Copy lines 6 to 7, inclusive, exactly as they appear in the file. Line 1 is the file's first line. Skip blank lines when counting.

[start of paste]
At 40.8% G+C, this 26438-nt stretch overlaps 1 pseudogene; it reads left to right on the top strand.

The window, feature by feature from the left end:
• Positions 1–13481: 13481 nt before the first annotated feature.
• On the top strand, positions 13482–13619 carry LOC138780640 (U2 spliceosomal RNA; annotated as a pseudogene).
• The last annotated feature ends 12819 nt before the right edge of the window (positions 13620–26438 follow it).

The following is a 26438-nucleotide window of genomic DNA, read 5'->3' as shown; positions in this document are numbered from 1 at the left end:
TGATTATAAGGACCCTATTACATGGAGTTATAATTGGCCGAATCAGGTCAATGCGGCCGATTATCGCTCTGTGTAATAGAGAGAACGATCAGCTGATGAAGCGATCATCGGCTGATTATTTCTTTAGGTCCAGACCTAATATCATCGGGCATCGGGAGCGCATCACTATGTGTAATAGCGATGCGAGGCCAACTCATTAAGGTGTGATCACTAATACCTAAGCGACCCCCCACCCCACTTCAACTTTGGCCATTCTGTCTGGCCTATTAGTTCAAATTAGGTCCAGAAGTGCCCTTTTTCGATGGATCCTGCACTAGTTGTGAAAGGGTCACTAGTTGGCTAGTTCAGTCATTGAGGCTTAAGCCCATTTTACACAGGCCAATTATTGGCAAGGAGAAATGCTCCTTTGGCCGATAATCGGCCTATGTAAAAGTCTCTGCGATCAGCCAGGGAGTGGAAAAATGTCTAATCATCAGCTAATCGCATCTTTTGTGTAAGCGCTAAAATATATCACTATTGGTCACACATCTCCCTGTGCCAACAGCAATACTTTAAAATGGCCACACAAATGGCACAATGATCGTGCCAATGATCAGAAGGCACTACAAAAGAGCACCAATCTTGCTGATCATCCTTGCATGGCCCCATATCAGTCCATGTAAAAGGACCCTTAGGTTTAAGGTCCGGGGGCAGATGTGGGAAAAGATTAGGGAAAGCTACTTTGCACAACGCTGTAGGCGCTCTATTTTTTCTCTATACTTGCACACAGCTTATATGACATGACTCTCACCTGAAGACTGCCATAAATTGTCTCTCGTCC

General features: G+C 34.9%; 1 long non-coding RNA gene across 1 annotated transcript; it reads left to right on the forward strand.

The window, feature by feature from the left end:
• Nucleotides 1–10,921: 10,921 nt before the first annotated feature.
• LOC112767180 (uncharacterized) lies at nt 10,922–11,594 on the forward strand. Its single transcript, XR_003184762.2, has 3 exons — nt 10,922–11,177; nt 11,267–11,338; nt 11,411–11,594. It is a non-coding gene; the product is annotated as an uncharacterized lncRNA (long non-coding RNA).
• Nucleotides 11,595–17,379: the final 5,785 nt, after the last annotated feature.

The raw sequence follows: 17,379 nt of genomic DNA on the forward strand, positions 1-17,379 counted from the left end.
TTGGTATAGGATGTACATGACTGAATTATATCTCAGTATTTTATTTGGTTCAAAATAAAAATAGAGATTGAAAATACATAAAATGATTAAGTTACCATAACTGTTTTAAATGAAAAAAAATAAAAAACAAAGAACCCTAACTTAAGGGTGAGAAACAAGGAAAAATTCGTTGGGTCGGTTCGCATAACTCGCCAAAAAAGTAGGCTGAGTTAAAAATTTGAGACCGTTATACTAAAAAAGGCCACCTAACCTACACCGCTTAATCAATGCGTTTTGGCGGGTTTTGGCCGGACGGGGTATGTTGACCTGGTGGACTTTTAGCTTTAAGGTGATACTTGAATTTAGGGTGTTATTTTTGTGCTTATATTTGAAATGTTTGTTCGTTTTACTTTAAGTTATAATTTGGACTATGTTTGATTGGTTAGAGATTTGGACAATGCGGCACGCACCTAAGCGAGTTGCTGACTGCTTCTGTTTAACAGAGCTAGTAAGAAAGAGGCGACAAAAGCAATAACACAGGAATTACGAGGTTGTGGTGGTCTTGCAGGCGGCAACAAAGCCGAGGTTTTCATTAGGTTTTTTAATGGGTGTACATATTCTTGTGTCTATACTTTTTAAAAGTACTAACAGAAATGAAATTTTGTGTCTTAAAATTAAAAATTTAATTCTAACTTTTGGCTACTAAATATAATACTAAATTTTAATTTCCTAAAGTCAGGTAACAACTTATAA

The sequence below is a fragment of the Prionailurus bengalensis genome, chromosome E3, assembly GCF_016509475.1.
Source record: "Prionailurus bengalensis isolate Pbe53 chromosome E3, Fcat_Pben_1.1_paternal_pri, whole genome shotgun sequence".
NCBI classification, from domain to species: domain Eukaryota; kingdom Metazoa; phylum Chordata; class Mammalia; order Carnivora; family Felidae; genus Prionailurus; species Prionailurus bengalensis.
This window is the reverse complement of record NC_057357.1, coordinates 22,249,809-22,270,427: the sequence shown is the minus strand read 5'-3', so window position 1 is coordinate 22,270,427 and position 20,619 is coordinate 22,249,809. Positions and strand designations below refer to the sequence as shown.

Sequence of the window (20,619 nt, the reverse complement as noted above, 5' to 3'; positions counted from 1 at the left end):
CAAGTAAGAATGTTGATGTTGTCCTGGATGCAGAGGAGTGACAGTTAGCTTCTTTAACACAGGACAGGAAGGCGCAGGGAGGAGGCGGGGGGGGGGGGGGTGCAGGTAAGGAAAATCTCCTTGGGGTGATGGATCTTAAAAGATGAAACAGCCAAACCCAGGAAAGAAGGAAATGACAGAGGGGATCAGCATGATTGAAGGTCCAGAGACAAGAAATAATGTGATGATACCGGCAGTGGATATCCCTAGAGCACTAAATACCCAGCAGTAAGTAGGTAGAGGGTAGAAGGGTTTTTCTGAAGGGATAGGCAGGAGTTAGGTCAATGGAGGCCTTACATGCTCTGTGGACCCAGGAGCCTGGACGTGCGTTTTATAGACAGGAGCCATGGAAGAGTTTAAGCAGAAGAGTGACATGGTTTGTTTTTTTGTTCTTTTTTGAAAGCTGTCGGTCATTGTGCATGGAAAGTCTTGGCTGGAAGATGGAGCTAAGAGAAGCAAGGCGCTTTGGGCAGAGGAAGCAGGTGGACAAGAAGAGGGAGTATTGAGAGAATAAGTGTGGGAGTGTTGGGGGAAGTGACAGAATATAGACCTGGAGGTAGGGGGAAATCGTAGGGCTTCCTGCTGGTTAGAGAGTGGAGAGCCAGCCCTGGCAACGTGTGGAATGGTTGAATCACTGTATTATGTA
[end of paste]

The following is a 26438-nucleotide window of genomic DNA, read 5'->3' as shown; positions in this document are numbered from 1 at the left end:
TGATTATAAGGACCCTATTACATGGAGTTATAATTGGCCGAATCAGGTCAATGCGGCCGATTATCGCTCTGTGTAATAGAGAGAACGATCAGCTGATGAAGCGATCATCGGCTGATTATTTCTTTAGGTCCAGACCTAATATCATCGGGCATCGGGAGCGCATCACTATGTGTAATAGCGATGCGAGGCCAACTCATTAAGGTGTGATCACTAATACCTAAGCGACCCCCCACCCCACTTCAACTTTGGCCATTCTGTCTGGCCTATTAGTTCAAATTAGGTCCAGAAGTGCCCTTTTTCGATGGATCCTGCACTAGTTGTGAAAGGGTCACTAGTTGGCTAGTTCAGTCATTGAGGCTTAAGCCCATTTTACACAGGCCAATTATTGGCAAGGAGAAATGCTCCTTTGGCCGATAATCGGCCTATGTAAAAGTCTCTGCGATCAGCCAGGGAGTGGAAAAATGTCTAATCATCAGCTAATCGCATCTTTTGTGTAAGCGCTAAAATATATCACTATTGGTCACACATCTCCCTGTGCCAACAGCAATACTTTAAAATGGCCACACAAATGGCACAATGATCGTGCCAATGATCAGAAGGCACTACAAAAGAGCACCAATCTTGCTGATCATCCTTGCATGGCCCCATATCAGTCCATGTAAAAGGACCCTTAGGTTTAAGGTCCGGGGGCAGATGTGGGAAAAGATTAGGGAAAGCTACTTTGCACAACGCTGTAGGCGCTCTATTTTTTCTCTATACTTGCACACAGCTTATATGACATGACTCTCACCTGAAGACTGCCATAAATTGTCTCTCGTCC